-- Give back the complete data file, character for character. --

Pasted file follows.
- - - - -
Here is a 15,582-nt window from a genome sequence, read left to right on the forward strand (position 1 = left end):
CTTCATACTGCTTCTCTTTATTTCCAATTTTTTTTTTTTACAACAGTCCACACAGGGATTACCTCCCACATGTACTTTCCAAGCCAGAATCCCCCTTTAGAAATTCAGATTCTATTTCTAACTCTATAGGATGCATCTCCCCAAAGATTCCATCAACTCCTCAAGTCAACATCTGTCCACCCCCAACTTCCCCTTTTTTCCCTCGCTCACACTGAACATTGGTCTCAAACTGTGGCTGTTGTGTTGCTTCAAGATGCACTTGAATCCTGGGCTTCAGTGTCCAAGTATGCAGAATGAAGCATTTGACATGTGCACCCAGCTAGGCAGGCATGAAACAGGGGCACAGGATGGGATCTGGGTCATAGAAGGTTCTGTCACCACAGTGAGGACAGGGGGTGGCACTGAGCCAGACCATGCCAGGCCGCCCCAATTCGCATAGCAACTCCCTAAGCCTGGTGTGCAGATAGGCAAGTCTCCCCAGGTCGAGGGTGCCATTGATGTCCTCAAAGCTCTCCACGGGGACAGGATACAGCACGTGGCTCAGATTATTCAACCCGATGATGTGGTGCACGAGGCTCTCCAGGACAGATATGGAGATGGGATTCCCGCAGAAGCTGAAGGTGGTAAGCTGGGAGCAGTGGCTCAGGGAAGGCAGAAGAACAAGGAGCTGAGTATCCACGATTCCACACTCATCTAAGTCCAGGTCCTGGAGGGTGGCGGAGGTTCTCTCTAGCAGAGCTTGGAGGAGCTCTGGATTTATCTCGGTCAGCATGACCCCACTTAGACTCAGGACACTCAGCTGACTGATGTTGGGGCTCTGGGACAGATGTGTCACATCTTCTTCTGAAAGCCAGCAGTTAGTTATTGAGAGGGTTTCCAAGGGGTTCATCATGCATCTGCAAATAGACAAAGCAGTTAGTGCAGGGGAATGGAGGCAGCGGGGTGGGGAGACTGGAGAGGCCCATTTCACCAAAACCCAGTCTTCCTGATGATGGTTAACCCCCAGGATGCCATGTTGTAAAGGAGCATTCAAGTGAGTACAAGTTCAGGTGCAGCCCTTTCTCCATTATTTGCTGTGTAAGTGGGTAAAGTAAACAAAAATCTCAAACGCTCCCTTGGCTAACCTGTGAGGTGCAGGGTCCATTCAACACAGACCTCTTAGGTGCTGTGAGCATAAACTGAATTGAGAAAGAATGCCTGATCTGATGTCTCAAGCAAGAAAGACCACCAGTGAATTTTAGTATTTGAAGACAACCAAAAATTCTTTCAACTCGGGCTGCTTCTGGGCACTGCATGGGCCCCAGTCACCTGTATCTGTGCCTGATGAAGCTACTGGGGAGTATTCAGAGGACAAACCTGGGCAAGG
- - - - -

Here is a 15,582-nt window from a genome sequence, read left to right on the forward strand (position 1 = left end):
CTTCATACTGCTTCTCTTTATTTCCAATTTTTTTTTTTTACAACAGTCCACACAGGGATTACCTCCCACATGTACTTTCCAAGCCAGAATCCCCCTTTAGAAATTCAGATTCTATTTCTAACTCTATAGGATGCATCTCCCCAAAGATTCCATCAACTCCTCAAGTCAACATCTGTCCACCCCCAACTTCCCCTTTTTTCCCTCGCTCACACTGAACATTGGTCTCAAACTGTGGCTGTTGTGTTGCTTCAAGATGCACTTGAATCCTGGGCTTCAGTGTCCAAGTATGCAGAATGAAGCATTTGACATGTGCACCCAGCTAGGCAGGCATGAAACAGGGGCACAGGATGGGATCTGGGTCATAGAAGGTTCTGTCACCACAGTGAGGACAGGGGGTGGCACTGAGCCAGACCATGCCAGGCCGCCCCAATTCGCATAGCAACTCCCTAAGCCTGGTGTGCAGATAGGCAAGTCTCCCCAGGTCGAGGGTGCCATTGATGTCCTCAAAGCTCTCCACGGGGACAGGATACAGCACGTGGCTCAGATTATTCAACCCGATGATGTGGTGCACGAGGCTCTCCAGGACAGATATGGAGATGGGATTCCCGCAGAAGCTGAAGGTGGTAAGCTGGGAGCAGTGGCTCAGGGAAGGCAGAAGAACAAGGAGCTGAGTATCCACGATTCCACACTCATCTAAGTCCAGGTCCTGGAGGGTGGCGGAGGTTCTCTCTAGCAGAGCTTGGAGGAGCTCTGGATTTATCTCGGTCAGCATGACCCCACTTAGACTCAGGACACTCAGCTGACTGATGTTGGGGCTCTGGGACAGATGTGTCACATCTTCTTCTGAAAGCCAGCAGTTAGTTATTGAGAGGGTTTCCAAGGGGTTCATCATGCATCTGCAAATAGACAAAGCAGTTAGTGCAGGGGAATGGAGGCAGCGGGGTGGGGAGACTGGAGAGGCCCATTTCACCAAAACCCAGTCTTCCTGATGATGGTTAACCCCCAGGATGCCATGTTGTAAAGGAGCATTCAAGTGAGTACAAGTTCAGGTGCAGCCCTTTCTCCATTATTTGCTGTGTAAGTGGGTAAAGTAAACAAAAATCTCAAACGCTCCCTTGGCTAACCTGTGAGGTGCAGGGTCCATTCAACACAGACCTCTTAGGTGCTGTGAGCATAAACTGAATTGAGAAAGAATGCCTGATCTGATGTCTCAAGCAAGAAAGACCACCAGTGAATTTTAGTATTTGAAGACAACCAAAAATTCTTTCAACTCGGGCTGCTTCTGGGCACTGCATGGGCCCCAGTCACCTGTATCTGTGCCTGATGAAGCTACTGGGGAGTATTCAGAGGACAAACCTGGGCAAGG